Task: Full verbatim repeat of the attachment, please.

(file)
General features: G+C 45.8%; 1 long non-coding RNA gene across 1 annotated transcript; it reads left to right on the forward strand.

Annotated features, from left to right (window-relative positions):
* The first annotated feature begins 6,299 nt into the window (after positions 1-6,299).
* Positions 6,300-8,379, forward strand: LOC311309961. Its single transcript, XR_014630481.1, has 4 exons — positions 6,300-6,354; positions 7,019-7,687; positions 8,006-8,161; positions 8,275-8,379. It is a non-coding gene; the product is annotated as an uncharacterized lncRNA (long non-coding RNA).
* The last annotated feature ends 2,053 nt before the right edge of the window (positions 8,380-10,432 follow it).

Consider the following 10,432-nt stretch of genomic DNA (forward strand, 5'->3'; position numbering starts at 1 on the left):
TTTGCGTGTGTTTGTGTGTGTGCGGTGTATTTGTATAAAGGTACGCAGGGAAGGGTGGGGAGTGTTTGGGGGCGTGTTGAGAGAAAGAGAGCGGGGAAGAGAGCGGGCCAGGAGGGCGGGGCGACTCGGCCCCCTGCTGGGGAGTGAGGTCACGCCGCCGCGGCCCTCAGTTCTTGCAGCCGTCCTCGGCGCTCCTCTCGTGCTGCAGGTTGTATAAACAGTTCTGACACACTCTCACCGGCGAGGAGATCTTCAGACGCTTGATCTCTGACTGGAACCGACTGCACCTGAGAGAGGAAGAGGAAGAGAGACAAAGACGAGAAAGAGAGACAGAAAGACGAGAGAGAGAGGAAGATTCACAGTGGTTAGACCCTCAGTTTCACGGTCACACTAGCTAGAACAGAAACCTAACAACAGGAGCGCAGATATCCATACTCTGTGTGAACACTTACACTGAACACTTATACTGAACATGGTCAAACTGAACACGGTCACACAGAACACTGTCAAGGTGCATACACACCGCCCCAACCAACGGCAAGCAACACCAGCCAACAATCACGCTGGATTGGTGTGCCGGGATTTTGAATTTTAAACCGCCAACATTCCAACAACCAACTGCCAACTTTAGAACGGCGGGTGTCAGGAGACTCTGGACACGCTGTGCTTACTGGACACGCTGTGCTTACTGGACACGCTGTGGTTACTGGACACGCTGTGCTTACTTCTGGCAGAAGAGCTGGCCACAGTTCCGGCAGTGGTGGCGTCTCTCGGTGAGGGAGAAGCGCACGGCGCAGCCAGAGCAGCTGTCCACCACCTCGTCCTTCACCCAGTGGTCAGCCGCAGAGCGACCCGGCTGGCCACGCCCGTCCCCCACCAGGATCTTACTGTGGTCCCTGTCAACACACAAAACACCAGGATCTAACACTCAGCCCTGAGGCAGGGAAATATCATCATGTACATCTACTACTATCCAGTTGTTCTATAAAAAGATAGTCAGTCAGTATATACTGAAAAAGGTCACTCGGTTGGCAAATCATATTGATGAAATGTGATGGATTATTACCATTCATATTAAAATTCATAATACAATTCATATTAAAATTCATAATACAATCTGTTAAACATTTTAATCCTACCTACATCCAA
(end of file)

General features: G+C 45.8%; 1 long non-coding RNA gene across 1 annotated transcript; it reads left to right on the forward strand.

Annotated features, from left to right (window-relative positions):
* The first annotated feature begins 6,299 nt into the window (after positions 1-6,299).
* Positions 6,300-8,379, forward strand: LOC311309961. Its single transcript, XR_014630481.1, has 4 exons — positions 6,300-6,354; positions 7,019-7,687; positions 8,006-8,161; positions 8,275-8,379. It is a non-coding gene; the product is annotated as an uncharacterized lncRNA (long non-coding RNA).
* The last annotated feature ends 2,053 nt before the right edge of the window (positions 8,380-10,432 follow it).

Consider the following 10,432-nt stretch of genomic DNA (forward strand, 5'->3'; position numbering starts at 1 on the left):
TTTGCGTGTGTTTGTGTGTGTGCGGTGTATTTGTATAAAGGTACGCAGGGAAGGGTGGGGAGTGTTTGGGGGCGTGTTGAGAGAAAGAGAGCGGGGAAGAGAGCGGGCCAGGAGGGCGGGGCGACTCGGCCCCCTGCTGGGGAGTGAGGTCACGCCGCCGCGGCCCTCAGTTCTTGCAGCCGTCCTCGGCGCTCCTCTCGTGCTGCAGGTTGTATAAACAGTTCTGACACACTCTCACCGGCGAGGAGATCTTCAGACGCTTGATCTCTGACTGGAACCGACTGCACCTGAGAGAGGAAGAGGAAGAGAGACAAAGACGAGAAAGAGAGACAGAAAGACGAGAGAGAGAGGAAGATTCACAGTGGTTAGACCCTCAGTTTCACGGTCACACTAGCTAGAACAGAAACCTAACAACAGGAGCGCAGATATCCATACTCTGTGTGAACACTTACACTGAACACTTATACTGAACATGGTCAAACTGAACACGGTCACACAGAACACTGTCAAGGTGCATACACACCGCCCCAACCAACGGCAAGCAACACCAGCCAACAATCACGCTGGATTGGTGTGCCGGGATTTTGAATTTTAAACCGCCAACATTCCAACAACCAACTGCCAACTTTAGAACGGCGGGTGTCAGGAGACTCTGGACACGCTGTGCTTACTGGACACGCTGTGCTTACTGGACACGCTGTGGTTACTGGACACGCTGTGCTTACTTCTGGCAGAAGAGCTGGCCACAGTTCCGGCAGTGGTGGCGTCTCTCGGTGAGGGAGAAGCGCACGGCGCAGCCAGAGCAGCTGTCCACCACCTCGTCCTTCACCCAGTGGTCAGCCGCAGAGCGACCCGGCTGGCCACGCCCGTCCCCCACCAGGATCTTACTGTGGTCCCTGTCAACACACAAAACACCAGGATCTAACACTCAGCCCTGAGGCAGGGAAATATCATCATGTACATCTACTACTATCCAGTTGTTCTATAAAAAGATAGTCAGTCAGTATATACTGAAAAAGGTCACTCGGTTGGCAAATCATATTGATGAAATGTGATGGATTATTACCATTCATATTAAAATTCATAATACAATTCATATTAAAATTCATAATACAATCTGTTAAACATTTTAATCCTACCTACATCCAA